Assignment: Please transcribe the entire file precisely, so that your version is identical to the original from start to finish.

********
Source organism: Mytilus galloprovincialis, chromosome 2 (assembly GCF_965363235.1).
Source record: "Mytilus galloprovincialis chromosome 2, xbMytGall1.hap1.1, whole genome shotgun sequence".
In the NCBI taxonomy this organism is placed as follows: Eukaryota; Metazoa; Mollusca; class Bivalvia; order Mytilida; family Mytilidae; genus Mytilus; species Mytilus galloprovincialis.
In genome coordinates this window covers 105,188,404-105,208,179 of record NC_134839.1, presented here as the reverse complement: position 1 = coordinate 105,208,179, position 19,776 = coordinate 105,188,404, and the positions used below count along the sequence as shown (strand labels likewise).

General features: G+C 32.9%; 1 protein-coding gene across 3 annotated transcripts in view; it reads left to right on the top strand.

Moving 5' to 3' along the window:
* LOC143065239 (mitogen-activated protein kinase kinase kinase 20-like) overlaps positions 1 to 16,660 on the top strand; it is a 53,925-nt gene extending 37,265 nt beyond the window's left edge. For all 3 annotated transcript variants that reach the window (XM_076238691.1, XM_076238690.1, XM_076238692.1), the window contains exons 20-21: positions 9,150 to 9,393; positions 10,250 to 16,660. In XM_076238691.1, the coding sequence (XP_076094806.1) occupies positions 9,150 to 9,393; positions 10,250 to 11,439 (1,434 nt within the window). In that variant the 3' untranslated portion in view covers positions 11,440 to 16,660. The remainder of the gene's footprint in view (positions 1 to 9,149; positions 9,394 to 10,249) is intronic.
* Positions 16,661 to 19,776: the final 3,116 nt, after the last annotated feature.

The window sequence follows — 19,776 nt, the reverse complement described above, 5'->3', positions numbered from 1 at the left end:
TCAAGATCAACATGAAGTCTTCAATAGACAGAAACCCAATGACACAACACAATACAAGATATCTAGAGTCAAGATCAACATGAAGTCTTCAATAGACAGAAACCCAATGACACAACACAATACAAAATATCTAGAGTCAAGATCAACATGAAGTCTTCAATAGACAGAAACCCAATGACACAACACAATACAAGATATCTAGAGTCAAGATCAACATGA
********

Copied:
Source organism: Mytilus galloprovincialis, chromosome 2 (assembly GCF_965363235.1).
Source record: "Mytilus galloprovincialis chromosome 2, xbMytGall1.hap1.1, whole genome shotgun sequence".
In the NCBI taxonomy this organism is placed as follows: Eukaryota; Metazoa; Mollusca; class Bivalvia; order Mytilida; family Mytilidae; genus Mytilus; species Mytilus galloprovincialis.
In genome coordinates this window covers 105,188,404-105,208,179 of record NC_134839.1, presented here as the reverse complement: position 1 = coordinate 105,208,179, position 19,776 = coordinate 105,188,404, and the positions used below count along the sequence as shown (strand labels likewise).

General features: G+C 32.9%; 1 protein-coding gene across 3 annotated transcripts in view; it reads left to right on the top strand.

Moving 5' to 3' along the window:
* LOC143065239 (mitogen-activated protein kinase kinase kinase 20-like) overlaps positions 1 to 16,660 on the top strand; it is a 53,925-nt gene extending 37,265 nt beyond the window's left edge. For all 3 annotated transcript variants that reach the window (XM_076238691.1, XM_076238690.1, XM_076238692.1), the window contains exons 20-21: positions 9,150 to 9,393; positions 10,250 to 16,660. In XM_076238691.1, the coding sequence (XP_076094806.1) occupies positions 9,150 to 9,393; positions 10,250 to 11,439 (1,434 nt within the window). In that variant the 3' untranslated portion in view covers positions 11,440 to 16,660. The remainder of the gene's footprint in view (positions 1 to 9,149; positions 9,394 to 10,249) is intronic.
* Positions 16,661 to 19,776: the final 3,116 nt, after the last annotated feature.

The window sequence follows — 19,776 nt, the reverse complement described above, 5'->3', positions numbered from 1 at the left end:
TCAAGATCAACATGAAGTCTTCAATAGACAGAAACCCAATGACACAACACAATACAAGATATCTAGAGTCAAGATCAACATGAAGTCTTCAATAGACAGAAACCCAATGACACAACACAATACAAAATATCTAGAGTCAAGATCAACATGAAGTCTTCAATAGACAGAAACCCAATGACACAACACAATACAAGATATCTAGAGTCAAGATCAACATGA